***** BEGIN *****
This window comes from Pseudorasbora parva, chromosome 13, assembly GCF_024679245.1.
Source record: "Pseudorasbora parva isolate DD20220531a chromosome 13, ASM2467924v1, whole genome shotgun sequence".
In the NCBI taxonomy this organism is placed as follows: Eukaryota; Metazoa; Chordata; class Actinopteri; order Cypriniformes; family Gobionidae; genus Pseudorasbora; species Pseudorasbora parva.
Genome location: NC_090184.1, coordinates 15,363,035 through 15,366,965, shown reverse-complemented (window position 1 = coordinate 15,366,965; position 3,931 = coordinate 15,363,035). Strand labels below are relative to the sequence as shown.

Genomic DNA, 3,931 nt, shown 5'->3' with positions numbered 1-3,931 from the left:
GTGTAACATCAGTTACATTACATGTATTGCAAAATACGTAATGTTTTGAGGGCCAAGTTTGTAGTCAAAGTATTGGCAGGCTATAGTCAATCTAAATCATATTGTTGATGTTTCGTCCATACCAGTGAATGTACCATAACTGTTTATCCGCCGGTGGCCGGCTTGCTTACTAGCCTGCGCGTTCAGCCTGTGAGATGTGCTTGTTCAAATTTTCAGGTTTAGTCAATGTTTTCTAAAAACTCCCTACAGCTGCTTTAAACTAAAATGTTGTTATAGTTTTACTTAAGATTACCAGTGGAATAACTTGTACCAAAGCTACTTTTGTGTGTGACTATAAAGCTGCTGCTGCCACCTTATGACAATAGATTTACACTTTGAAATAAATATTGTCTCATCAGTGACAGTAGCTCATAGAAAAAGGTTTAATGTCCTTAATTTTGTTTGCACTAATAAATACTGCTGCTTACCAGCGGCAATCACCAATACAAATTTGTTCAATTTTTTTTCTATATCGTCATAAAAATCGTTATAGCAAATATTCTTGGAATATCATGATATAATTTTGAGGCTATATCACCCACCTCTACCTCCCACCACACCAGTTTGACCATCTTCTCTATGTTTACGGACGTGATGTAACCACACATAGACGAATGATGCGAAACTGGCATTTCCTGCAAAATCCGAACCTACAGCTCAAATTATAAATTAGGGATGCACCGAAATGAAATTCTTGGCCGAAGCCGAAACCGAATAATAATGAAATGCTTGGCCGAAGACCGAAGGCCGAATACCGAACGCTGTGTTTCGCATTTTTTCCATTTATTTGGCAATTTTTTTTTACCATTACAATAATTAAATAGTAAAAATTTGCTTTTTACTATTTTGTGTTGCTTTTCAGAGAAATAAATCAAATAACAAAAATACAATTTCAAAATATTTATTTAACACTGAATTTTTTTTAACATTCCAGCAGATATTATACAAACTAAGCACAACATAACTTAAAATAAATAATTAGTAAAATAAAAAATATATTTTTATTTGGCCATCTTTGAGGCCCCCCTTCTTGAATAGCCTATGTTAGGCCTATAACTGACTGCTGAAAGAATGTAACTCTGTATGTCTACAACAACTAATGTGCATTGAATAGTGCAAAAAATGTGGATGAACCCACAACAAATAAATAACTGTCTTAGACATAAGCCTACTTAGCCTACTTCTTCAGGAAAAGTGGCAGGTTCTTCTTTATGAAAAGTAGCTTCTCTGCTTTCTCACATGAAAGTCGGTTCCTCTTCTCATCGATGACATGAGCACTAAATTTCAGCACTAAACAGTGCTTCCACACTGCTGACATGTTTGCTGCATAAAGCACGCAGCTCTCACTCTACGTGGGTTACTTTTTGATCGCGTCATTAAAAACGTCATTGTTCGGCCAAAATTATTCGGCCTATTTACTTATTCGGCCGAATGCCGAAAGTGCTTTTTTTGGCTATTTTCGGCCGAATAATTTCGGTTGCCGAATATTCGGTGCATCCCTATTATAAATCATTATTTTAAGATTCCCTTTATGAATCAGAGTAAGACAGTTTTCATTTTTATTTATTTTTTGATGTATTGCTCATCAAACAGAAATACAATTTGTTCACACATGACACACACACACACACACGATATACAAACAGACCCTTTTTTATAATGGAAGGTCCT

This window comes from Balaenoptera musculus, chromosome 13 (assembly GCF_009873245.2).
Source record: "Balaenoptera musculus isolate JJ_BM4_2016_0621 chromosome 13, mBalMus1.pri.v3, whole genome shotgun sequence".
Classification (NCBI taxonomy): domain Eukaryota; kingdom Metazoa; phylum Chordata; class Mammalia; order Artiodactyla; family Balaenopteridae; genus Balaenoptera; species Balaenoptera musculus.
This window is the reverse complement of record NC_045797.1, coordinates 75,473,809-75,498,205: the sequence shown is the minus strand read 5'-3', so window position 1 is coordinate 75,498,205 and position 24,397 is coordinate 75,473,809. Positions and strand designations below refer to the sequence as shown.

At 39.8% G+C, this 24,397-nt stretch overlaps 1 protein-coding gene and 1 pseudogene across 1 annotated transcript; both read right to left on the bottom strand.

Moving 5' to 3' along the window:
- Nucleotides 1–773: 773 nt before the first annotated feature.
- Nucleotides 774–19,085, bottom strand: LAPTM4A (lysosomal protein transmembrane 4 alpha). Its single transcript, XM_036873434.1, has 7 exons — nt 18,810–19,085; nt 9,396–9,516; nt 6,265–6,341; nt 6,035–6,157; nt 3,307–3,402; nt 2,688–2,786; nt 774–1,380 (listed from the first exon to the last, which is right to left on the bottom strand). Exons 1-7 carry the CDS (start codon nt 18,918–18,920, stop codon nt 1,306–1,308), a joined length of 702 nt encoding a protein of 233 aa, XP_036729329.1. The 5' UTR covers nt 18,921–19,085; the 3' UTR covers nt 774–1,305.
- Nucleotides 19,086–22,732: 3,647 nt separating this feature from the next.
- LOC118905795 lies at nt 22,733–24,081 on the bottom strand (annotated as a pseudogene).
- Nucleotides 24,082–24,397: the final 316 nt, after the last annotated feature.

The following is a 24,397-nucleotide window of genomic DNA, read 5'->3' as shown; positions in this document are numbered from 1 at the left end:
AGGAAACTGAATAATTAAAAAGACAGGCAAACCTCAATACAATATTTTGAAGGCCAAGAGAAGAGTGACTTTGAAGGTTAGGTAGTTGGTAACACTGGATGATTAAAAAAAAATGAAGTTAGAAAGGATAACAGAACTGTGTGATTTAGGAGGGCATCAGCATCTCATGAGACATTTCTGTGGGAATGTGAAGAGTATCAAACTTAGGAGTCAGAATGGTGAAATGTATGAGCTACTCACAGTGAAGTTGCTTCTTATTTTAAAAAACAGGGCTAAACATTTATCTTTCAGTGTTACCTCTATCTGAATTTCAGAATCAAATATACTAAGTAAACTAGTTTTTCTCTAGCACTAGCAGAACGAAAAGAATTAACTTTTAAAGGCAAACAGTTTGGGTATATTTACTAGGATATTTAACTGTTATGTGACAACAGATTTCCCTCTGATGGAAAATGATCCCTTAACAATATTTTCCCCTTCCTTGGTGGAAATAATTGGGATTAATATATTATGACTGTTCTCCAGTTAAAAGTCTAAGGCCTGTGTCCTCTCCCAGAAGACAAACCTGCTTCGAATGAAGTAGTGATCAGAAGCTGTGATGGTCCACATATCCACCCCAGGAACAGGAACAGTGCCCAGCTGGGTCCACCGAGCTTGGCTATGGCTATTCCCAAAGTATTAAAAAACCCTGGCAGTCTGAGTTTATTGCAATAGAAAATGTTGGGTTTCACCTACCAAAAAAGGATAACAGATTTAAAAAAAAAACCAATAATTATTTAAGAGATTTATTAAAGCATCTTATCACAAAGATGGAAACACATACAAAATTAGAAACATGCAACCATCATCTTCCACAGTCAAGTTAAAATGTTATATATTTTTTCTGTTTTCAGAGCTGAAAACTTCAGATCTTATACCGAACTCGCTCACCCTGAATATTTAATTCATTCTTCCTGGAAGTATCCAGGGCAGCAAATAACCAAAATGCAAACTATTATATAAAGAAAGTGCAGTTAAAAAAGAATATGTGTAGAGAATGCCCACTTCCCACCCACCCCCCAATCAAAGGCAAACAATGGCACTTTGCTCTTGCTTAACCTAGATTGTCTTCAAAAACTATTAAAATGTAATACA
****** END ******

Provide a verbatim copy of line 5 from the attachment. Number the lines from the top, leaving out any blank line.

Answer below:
Genomic DNA, 3,931 nt, shown 5'->3' with positions numbered 1-3,931 from the left: